• F. magellanica: flowers non-stop from mid-summer to autumn. It makes a terrific red-flowering hedge, reaching 3m (10ft) high and growing nearly half as wide. Its two best forms are the 1.5m (5ft)-high var. gracilis with scarlet and purple flowers, and the low-growing, 60cm (2ft) high 'Variegata' with white-edged, light green leaves. The Royal Horticultural Society (RHS) has given var. gracilis and 'Variegata' its Award of Garden Merit (AGM).
  • F. 'Riccartonii': widely grown and justifiably popular, it makes dense, twiggy growth that can reach 1.8m (6ft). Its large number of single flowers have a scarlet tube and deep purple corolla. The RHS has given it the AGM.
  • F. 'Tom Thumb': a dwarf hardy variety, about 23cm (9in) high, which has single flowers of crimson and mauve. It's ideal in a rockery, where it can be seen clearly. This plant's also been given the AGM.
  • F. 'Madame Cornelissen': low-growing at 30cm (75in), it makes a small hedge or divide, and has semi-double scarlet and white flowers.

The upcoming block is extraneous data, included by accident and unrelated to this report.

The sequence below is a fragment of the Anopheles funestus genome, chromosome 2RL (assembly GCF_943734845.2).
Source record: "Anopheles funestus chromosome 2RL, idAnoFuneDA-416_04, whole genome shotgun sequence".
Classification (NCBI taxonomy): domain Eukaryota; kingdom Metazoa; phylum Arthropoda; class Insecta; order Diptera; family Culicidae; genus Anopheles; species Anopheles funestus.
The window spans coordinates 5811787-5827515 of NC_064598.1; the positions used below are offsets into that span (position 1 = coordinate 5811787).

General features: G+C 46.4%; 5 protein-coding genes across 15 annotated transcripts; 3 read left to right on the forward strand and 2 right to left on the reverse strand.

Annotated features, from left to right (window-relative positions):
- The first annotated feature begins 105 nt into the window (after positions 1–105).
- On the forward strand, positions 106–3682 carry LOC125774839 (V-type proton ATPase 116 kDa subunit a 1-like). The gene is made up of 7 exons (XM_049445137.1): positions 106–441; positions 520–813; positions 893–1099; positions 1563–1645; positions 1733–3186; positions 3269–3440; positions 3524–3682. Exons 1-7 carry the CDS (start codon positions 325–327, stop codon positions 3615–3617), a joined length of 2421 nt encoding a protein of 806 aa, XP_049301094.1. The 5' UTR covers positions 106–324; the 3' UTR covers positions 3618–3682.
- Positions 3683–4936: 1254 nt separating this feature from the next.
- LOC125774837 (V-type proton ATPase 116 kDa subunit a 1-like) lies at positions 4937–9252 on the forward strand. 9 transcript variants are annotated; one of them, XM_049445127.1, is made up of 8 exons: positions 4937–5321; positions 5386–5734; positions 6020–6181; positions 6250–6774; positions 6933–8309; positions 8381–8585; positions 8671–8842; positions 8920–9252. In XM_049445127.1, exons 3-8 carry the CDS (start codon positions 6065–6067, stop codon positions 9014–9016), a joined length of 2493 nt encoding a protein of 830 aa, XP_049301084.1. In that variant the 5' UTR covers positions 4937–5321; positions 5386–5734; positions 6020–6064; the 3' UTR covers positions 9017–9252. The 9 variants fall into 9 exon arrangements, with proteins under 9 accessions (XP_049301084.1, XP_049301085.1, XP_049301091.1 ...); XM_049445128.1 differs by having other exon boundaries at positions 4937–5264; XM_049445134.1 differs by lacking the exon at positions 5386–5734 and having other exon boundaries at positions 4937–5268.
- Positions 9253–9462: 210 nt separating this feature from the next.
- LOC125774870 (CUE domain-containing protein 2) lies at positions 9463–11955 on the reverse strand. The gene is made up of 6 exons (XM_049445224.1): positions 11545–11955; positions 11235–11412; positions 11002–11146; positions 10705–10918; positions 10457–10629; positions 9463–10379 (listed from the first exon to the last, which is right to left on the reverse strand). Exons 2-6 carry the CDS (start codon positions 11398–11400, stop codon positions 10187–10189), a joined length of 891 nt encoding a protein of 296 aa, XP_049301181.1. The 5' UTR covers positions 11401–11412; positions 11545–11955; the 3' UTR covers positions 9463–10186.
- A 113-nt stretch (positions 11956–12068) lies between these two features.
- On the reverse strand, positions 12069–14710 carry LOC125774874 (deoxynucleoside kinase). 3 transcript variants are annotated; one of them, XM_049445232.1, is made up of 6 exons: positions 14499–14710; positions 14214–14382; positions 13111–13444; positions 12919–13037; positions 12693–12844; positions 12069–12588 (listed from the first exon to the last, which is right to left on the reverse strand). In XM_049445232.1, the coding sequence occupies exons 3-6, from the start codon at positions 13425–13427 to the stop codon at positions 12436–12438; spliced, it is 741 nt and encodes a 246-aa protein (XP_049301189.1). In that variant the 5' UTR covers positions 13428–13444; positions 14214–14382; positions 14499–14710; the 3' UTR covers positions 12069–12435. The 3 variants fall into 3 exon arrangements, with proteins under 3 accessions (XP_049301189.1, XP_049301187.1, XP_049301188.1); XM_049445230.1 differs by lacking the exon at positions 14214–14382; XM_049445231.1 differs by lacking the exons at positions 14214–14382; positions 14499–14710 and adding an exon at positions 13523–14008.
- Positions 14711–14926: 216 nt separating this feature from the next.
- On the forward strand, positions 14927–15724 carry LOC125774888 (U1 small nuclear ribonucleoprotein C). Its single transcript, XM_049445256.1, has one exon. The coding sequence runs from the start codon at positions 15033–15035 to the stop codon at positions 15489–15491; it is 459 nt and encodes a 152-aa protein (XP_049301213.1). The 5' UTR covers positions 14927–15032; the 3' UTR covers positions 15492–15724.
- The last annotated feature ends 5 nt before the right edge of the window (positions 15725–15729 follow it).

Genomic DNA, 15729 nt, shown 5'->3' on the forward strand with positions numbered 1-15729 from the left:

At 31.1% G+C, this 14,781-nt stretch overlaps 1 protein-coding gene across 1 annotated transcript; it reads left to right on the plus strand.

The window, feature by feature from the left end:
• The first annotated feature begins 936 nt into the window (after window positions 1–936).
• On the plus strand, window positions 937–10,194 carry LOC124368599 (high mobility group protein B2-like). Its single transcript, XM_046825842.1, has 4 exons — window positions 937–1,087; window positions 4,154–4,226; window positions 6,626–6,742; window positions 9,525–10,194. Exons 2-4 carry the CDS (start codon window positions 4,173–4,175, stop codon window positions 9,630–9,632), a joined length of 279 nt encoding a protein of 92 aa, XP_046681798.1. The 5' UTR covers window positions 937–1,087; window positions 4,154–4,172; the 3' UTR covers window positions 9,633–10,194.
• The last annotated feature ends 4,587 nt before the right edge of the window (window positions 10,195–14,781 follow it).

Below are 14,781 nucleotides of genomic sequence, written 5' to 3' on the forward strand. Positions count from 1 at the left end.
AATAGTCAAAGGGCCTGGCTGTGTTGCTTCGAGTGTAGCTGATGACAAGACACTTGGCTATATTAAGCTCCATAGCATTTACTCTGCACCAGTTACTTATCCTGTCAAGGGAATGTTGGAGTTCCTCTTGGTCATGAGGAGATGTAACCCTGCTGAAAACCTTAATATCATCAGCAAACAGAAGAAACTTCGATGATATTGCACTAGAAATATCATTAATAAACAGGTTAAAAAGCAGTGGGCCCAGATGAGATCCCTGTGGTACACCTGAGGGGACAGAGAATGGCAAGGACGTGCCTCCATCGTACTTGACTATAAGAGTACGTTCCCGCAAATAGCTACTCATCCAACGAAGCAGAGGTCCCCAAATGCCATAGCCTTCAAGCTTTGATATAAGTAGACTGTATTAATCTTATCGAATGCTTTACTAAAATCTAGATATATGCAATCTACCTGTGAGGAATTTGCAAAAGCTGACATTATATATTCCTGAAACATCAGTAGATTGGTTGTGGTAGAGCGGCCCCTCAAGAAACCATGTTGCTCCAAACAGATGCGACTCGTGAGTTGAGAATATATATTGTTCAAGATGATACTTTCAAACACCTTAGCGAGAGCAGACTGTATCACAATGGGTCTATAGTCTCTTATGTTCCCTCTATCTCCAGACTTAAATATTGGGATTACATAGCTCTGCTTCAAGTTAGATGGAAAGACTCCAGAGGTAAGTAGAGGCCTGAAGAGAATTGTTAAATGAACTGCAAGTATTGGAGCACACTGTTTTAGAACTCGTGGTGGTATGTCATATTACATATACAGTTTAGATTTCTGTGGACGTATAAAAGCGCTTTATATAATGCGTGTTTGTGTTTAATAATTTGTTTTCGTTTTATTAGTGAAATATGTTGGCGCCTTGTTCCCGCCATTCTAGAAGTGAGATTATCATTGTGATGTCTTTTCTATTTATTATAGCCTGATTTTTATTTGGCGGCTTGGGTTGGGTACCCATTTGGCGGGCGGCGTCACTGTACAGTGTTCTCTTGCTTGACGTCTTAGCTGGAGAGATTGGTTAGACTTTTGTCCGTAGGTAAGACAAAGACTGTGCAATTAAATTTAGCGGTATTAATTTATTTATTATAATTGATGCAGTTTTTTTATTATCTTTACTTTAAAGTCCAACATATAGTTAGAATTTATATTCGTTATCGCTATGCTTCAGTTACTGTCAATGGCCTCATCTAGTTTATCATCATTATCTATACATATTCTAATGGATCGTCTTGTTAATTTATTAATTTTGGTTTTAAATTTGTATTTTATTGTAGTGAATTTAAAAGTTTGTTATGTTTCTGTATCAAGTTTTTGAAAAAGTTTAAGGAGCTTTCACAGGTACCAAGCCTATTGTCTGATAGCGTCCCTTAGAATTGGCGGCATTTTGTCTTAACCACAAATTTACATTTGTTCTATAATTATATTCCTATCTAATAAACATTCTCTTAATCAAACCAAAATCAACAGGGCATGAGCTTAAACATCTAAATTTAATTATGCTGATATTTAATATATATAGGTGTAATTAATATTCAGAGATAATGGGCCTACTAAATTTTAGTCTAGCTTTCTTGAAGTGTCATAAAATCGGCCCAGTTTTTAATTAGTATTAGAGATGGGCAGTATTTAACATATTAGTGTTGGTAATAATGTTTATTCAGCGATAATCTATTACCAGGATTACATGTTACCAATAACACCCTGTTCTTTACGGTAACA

Pot plants

  • F. 'Annabel': at 60cm (2ft) high and wide, this has beautiful white flowers with a pink flush. Because the stems are quite lax, it can also be grown in hanging baskets. It's been given the AGM.
  • F. 'Celia Smedley': highly rated by professionals and amateurs, it has a mass of large pink and red flowers, set off by the fresh green leaves. Vigorous and strong growing, 75cm (2.5ft) high and wide, it can also be grown as a standard. The plant's been given the RHS' AGM.
  • F. 'Tennessee Waltz': upright and bushy, with a height and width of 60cm (2ft), this has an abundance of pink and lilac flowers right through summer and early autumn. It has AGM accreditation.